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  1. #1
    Women & Men for Women & Men
    Guest

    $100 writing prize for lyric parody

    V-Day Contest Asks How a Man's Life Might Be Better "If I Only Had a V"

    An international team of men and women is staging a lyric-writing contest to satirize the growing campaign to convert Valentine's Day into V-Day. V-Day is the brainchild of Eve Ensler, author of "The Vagina Monologues." Accordingly, V stands for vagina. It also stands for violence -- but violence against women only. Violence committed by women gets no attention in V-Day events and literature, though it is a significant problem.

    Since V-Day advocates want to replace Valentine hearts with V-Day vaginas, the satirical contest seeks entries entitled "If I Only Had a V" in parody of "If I Only Had a Heart," the Tin Man's song in the classic 1939 American movie "The Wizard of Oz." Women as well as men are invited to submit lyrics that speculate on how a man's life might be happier if he only had a vagina.

    "If the intent of V-Day is not to drive a wedge between men and women, why does V-Day take place on Valentine's Day, the day on which we traditionally celebrate love between the sexes?" contest officials ask. "The contest is intended as a light-hearted way to keep Valentine's Day healthy and balanced rather than turning it into an occasion for still more hostility against men."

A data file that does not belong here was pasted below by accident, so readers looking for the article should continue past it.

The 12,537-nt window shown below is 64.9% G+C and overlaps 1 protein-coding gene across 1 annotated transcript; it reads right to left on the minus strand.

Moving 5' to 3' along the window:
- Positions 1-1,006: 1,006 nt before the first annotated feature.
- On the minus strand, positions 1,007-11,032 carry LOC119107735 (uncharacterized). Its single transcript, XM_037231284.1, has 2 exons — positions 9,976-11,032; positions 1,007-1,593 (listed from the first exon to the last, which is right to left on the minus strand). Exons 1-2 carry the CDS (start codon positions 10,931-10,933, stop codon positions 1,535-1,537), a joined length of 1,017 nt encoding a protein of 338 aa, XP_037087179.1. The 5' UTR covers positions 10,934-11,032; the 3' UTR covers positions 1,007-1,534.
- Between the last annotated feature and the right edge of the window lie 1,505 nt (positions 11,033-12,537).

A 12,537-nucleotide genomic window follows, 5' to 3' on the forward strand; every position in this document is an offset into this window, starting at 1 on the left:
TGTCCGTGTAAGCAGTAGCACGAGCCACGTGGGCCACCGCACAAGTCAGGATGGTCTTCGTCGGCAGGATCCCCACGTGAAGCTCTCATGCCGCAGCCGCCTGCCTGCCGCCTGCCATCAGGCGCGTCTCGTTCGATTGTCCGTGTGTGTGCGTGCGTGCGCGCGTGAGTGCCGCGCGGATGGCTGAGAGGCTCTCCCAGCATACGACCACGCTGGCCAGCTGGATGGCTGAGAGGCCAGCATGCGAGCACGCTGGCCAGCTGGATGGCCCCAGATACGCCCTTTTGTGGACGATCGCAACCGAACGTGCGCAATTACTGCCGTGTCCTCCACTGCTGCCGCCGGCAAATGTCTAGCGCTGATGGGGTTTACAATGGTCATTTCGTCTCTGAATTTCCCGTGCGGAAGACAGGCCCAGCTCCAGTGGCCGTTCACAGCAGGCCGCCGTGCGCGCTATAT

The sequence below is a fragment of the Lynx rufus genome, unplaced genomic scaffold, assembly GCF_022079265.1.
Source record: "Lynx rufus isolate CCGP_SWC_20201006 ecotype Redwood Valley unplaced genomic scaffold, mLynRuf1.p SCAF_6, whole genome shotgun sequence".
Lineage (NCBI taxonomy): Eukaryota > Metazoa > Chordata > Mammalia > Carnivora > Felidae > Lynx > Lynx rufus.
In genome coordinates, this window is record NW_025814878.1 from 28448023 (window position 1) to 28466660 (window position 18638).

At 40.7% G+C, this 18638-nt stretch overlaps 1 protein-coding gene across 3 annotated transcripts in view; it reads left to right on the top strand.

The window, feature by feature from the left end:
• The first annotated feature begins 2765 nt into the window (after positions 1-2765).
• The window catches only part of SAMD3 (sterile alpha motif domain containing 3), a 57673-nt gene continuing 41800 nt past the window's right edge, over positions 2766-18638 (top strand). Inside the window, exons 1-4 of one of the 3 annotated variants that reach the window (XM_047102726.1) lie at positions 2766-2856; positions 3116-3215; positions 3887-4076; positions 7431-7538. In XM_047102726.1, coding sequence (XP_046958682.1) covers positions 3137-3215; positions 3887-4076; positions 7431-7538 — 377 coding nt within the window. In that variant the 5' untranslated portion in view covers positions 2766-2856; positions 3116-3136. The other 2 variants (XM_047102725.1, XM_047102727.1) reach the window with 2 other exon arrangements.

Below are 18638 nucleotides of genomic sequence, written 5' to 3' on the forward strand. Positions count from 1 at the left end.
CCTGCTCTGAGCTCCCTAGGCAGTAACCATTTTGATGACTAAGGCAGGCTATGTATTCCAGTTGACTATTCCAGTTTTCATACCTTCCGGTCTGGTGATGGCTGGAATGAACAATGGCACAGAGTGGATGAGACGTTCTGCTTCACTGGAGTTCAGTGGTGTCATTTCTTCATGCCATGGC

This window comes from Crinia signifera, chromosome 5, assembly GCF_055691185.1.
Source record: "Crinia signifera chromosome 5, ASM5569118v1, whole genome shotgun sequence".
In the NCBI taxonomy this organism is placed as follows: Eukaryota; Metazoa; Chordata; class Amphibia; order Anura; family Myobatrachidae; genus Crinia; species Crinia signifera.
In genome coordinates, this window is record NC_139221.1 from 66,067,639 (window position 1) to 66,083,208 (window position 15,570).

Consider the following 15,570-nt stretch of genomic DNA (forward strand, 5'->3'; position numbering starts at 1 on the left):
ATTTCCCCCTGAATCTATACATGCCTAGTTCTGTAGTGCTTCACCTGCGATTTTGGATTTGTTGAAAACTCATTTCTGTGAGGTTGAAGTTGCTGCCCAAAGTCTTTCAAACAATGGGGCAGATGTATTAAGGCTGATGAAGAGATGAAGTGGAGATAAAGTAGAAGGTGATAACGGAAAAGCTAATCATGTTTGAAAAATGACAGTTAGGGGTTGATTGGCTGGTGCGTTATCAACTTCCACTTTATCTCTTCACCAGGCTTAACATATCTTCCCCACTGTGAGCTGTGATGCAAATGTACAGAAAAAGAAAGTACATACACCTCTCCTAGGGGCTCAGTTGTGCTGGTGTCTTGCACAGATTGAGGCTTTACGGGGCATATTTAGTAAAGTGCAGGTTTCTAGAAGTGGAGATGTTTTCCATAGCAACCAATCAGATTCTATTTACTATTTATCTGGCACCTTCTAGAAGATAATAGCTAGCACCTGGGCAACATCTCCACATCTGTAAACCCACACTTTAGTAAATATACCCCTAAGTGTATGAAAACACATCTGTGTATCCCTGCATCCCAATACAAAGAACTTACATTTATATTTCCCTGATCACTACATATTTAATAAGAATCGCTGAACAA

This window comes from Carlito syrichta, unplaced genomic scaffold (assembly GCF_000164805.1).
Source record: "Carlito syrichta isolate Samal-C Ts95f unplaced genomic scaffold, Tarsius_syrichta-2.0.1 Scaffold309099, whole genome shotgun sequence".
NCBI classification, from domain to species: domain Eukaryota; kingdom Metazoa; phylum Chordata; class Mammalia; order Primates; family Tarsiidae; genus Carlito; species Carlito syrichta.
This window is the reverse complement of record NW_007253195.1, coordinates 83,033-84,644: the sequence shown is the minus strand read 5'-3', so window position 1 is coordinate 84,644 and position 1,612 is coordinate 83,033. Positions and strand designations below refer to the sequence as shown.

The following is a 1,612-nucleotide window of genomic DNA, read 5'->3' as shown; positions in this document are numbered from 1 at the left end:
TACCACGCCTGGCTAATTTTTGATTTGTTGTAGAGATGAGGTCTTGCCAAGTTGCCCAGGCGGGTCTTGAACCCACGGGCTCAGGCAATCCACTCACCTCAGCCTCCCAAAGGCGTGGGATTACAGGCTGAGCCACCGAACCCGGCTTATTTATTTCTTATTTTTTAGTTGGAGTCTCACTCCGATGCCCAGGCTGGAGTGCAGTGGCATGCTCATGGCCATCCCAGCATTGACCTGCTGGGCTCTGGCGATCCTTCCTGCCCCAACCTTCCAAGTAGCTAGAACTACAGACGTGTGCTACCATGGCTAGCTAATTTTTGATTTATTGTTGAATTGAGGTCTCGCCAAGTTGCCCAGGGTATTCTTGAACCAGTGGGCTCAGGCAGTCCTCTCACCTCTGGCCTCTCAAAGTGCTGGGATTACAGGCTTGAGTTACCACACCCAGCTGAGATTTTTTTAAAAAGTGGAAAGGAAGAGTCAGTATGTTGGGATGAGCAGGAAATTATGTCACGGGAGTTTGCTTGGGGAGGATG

Details
    -------

    The Tin Man's original lyrics to be parodied: www.RulyMob.com/contest.htm

    List of contest judges: www.RulyMob.com/judges.htm

    Deadline for entries: 9:00 P.M. US Eastern Standard Time, February 6, 2003

    Other details: www.RulyMob.com/contest.htm

    The winner of the $100 cash prize will be announced at www.RulyMob.com by 9:00 A.M. US Eastern Standard Time, February 13, 2003.

    # # #



  2. #2
    Roy Abrahams
    Guest

    Re: $100 writing prize for lyric parody

    In the spirit of the request made on this thread, I am submitting the following as my entry in the contest. It was originally written to be one of my newspaper columns but the editor turned it down, asking me if I was trying to set him up for being run out of town by the local shelter women. As it has not been published, it should be eligible for entry. Email me for my mailing addressf when you are ready to send me the first prize. And make it worth my time.

    Hit me...I'm Yours